GE raised about $462 million in the stake sale, said a person with knowledge of the matter who asked not to be named because the information isn’t public. Including brokerage fees, the shares were sold at 31.46 baht each, the person said. GE Capital is studying options for its remaining stake, the company said in an e-mailed statement today.
Shares of the Thai lender are headed for their biggest loss in a year following the sale, which valued the shares at a 5.4 percent discount to yesterday’s closing price. Bank of Ayudhya’s profit may more than double by 2014 on demand for car and home loans, according to Citigroup Inc.
“The offering price disappointed investors who expected the price to be much higher with valuations comparable to the recent share sales of Thai lenders,” Rattana Leenutaphong, an analyst at IV Global Securities Pcl in Bangkok, said by phone. “There is also uncertainty and confusion on what GE’s next move will be on the remaining 25 percent.”
Potential buyers for a stake in the Bangkok-based bank include Malayan Banking Bhd. (MAY), Malaysia’s largest lender, people with knowledge of the matter had said on Sept. 12. The acquirers of the stake weren’t disclosed today.
Shares of Bank of Ayudhya dropped as much as 8.3 percent, heading for their biggest decline since Sept. 26, 2011, before trading down 7.5 percent to 30.75 baht as of 3:40 p.m. local time in Bangkok.
“The price, at about 1.7 times book value, is fair to the buyer,” Leenutaphong said. “It gives the buyer room to make some profit.”
Today’s sale paves the way for another bank to take the remaining GE stake without triggering a tender offer, said Peach Patharavanakul, a Bangkok-based analyst at Tisco Securities Co., citing Thai laws that say an acquisition of less than 25 percent requires no such offer.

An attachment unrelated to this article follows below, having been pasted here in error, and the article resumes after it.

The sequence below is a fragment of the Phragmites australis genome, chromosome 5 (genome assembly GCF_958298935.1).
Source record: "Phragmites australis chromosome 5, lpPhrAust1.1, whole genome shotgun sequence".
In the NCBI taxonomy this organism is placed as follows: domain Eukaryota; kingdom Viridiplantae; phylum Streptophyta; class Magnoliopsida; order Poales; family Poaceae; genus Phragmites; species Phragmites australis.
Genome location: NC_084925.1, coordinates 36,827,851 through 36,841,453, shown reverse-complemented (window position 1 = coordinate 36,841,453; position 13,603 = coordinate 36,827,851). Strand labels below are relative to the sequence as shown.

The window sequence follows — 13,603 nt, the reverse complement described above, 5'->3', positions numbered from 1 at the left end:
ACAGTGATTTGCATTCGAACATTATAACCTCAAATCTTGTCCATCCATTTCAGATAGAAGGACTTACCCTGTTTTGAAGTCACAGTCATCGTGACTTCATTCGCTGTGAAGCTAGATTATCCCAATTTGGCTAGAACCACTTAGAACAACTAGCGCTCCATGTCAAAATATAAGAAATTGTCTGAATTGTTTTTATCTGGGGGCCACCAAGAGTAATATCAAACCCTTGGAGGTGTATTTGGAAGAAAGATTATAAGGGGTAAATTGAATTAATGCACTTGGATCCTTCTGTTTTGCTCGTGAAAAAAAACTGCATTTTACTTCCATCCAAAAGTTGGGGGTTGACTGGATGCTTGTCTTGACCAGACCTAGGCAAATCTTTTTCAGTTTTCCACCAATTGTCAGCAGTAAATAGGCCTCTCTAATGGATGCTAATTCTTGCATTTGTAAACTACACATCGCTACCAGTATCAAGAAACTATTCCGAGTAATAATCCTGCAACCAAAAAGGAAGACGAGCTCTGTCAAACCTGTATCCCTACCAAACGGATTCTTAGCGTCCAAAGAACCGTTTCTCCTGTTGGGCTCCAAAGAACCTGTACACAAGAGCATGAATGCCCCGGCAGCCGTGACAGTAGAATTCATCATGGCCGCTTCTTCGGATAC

GE will not sell any more shares of the bank through the market for 180 days unless it relates to a “strategic sale of substantially all of” the group’s shares, Bank of Ayudhya said in a statement to the Thai stock exchange. Morgan Stanley arranged the sale announced today.
Kuala Lumpur-based Malayan Banking, also known as Maybank, has sought a Thai retail lender since at least August 2011, when Chief Executive Abdul Wahid Omar described the lack of such a business in Thailand as a “noticeable gap” in its Southeast Asian network.
Among Maybank’s operations in Southeast Asia, “Thailand is the only market in which the group does not have a commercial banking platform to complement its brokerage business,” Keith Wee, an analyst at OSK Research Sdn. said today in a note to clients. The country’s growth potential makes it a matter of time before Maybank expands into Thailand commercial banking, he wrote.
Formed in 1945 and listed on the local stock exchange in 1977, Bank of Ayudhya has counted GE as its top shareholder since 2007, when the Fairfield, Connecticut-based company acquired a 29 percent stake, data compiled by Bloomberg show. The U.S. firm boosted its stake to 33 percent later that year.
That investment preceded at least eight takeovers by the Thai bank, including purchases of businesses from GE, American International Group Inc. (AIG) and HSBC Holdings Plc (HSBA), the data show. Those deals turned Bank of Ayudhya into Thailand’s top or second-ranked provider of credit cards, car loans and personal finance, bank filings show.
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